UNITED NATIONS (AP) - The U.N. Security Council voted unanimously Thursday to authorize for another year the inspection of vessels off the coast of Libya suspected of smuggling migrants or engaging in human trafficking from the North African nation.
The resolution reaffirms the need to end the proliferation of smuggling operations in the Mediterranean Sea, which U.N. Secretary-General Antonio Guterres said in his latest report remains "among the deadliest routes for refugees and migrants trying to reach Europe."
The measure also "condemns all acts of migrant smuggling and human trafficking into, through and from the Libyan territory and off the coast of Libya, which undermine further the process of stabilization of Libya and endanger the lives of hundreds of thousands of people."
Libya, which descended into chaos following the 2011 uprising that toppled and killed longtime dictator Moammar Gadhafi, has emerged as a major transit point for African and Arab migrants seeking to reach Europe as a way to escape war and poverty. Most migrants make the perilous journey in ill-equipped and unsafe rubber boats.
The European Union established a naval mission, Operation Sophia, in 2015 after tens of thousands of migrants began attempting to cross the Mediterranean. But Italy blocked Operation Sophia, saying the warships attracted migrants to Europe's shores. Planes and drones were still used.
In March 2020, the EU launched a new operation in the Mediterranean aimed at enforcing the U.N. arms embargo on Libya, saying it would use aerial, satellite and maritime assets.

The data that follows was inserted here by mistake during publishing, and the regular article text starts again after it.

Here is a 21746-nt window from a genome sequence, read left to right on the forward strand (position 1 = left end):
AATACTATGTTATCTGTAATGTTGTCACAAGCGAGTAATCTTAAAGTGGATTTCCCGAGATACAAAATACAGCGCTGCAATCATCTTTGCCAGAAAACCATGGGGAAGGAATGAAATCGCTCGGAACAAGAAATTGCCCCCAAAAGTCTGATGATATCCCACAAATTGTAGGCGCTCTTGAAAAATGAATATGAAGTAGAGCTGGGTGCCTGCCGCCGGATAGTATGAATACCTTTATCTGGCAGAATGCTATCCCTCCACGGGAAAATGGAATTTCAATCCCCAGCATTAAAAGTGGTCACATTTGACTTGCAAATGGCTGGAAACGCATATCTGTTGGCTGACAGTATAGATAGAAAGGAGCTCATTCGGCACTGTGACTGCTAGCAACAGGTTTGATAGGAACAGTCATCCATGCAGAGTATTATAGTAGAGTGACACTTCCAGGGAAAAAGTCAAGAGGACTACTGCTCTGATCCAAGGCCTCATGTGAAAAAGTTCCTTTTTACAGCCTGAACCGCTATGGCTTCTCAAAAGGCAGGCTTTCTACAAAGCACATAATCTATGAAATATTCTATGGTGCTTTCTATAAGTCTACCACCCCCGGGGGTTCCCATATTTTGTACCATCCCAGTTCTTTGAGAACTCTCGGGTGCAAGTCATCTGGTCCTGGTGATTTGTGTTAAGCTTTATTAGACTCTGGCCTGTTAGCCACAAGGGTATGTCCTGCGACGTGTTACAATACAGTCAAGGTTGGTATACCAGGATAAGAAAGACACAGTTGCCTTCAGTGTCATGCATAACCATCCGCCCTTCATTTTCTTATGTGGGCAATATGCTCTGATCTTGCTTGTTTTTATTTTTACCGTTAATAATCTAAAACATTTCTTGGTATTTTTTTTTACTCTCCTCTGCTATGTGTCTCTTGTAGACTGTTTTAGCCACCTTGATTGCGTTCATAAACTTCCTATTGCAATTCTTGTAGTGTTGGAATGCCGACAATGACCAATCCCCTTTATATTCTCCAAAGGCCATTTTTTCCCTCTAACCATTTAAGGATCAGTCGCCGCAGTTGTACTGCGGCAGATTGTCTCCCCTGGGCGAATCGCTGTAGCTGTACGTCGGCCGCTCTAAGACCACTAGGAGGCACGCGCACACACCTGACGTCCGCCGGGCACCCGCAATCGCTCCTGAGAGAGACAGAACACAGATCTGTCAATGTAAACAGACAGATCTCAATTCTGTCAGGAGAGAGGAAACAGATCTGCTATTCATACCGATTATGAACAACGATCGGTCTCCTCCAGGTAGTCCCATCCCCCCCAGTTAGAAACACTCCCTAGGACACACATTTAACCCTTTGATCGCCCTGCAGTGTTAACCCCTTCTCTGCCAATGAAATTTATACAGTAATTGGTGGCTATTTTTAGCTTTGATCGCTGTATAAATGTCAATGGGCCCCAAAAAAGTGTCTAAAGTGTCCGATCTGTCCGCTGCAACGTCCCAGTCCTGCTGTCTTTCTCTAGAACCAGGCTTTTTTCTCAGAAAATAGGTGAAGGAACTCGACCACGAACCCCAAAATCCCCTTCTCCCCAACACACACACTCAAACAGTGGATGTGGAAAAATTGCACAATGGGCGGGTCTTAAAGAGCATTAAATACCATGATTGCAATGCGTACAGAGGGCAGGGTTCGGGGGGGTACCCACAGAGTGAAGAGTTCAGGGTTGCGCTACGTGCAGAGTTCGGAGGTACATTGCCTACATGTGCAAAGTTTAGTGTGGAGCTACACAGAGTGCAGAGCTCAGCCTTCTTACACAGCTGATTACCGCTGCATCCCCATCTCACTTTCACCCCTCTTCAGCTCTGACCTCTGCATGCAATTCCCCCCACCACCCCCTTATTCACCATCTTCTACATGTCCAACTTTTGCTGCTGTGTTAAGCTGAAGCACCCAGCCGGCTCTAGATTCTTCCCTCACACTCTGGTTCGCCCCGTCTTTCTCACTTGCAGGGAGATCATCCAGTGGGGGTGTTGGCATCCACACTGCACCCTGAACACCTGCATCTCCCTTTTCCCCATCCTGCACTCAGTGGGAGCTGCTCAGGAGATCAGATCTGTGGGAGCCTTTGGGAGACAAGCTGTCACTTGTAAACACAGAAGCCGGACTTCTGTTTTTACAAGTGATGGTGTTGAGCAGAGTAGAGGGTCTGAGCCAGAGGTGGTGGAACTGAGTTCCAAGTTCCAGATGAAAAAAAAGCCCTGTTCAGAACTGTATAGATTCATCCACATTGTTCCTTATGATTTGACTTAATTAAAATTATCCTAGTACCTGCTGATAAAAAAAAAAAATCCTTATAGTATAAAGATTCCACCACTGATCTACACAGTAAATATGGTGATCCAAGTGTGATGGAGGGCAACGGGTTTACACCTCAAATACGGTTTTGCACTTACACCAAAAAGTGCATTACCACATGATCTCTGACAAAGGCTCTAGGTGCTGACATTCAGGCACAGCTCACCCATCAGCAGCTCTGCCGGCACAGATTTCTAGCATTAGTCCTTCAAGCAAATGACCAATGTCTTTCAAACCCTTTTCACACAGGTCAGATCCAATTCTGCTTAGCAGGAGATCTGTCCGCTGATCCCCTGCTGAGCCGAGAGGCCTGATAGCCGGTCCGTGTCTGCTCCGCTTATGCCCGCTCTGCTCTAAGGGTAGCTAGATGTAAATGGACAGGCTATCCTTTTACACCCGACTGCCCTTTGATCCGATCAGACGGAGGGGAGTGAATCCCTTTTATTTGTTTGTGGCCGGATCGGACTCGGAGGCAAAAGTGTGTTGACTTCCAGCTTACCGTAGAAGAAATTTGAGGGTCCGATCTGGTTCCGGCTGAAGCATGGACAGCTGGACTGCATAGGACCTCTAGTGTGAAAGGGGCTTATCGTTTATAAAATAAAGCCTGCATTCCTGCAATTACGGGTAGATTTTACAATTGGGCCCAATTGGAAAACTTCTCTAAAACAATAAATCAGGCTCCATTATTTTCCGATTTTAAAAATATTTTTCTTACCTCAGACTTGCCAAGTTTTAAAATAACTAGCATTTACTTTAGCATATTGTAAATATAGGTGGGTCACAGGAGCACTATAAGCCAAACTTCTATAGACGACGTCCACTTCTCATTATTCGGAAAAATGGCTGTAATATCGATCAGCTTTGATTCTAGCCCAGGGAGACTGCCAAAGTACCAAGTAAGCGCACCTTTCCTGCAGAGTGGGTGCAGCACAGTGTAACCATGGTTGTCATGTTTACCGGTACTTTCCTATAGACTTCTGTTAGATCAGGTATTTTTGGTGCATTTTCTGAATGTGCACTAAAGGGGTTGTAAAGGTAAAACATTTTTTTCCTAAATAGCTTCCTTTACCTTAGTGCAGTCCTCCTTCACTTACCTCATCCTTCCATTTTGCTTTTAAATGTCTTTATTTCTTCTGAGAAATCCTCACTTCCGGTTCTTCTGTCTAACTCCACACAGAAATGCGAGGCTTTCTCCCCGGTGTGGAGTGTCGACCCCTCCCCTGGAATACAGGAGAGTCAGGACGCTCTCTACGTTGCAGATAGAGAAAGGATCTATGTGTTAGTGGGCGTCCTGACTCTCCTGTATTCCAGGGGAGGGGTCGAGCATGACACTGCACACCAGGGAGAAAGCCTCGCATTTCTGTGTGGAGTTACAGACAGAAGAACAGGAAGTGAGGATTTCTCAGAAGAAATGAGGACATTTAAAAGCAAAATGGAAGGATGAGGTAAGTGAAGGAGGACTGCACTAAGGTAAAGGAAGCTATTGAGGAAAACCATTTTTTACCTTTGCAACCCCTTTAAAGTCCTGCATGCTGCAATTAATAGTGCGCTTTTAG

According to the U.N. chief's report circulated Thursday, in the year ending Sept. 2, the U.N. refugee office and the International Organization for Migration estimated 1,751 refugees and migrants lost their lives or went missing in the Mediterranean - more than 1,344 on the central crossing. That was down from 2,192 the previous year, it said.
The EU estimated approximately 52,537 migrants and refugees were rescued or intercepted in 1,125 operations by various vessels in the Libya area. More than 12,352 were intercepted and returned to Libya, the report said.
Guterres said that "migrant smuggling and trafficking in persons constitute violations of international human rights law," and he called for "decriminalizing" the entry, stay and departure of migrants from Libya. He also said that "collective expulsions are prohibited under international law and must end."
The U.N. chief urged countries along migrant smuggling routes that lead to Libya to protect survivors of smuggling and trafficking and criminalize these acts.
Guterres reiterated his call for "a predictable and credible agreement for disembarkation" encompassing all 27 EU member nations, based on shared responsibility.
He said there is also an urgent need for "a holistic approach" to address the root causes of irregular migration and called for an urgent expansion of "safe and dignified pathways for regular migration."
"With a view to sharing responsibilities with Libya, the international community should offer more resettlement opportunities and humanitarian evacuations of refugees from Libya," Guterres said.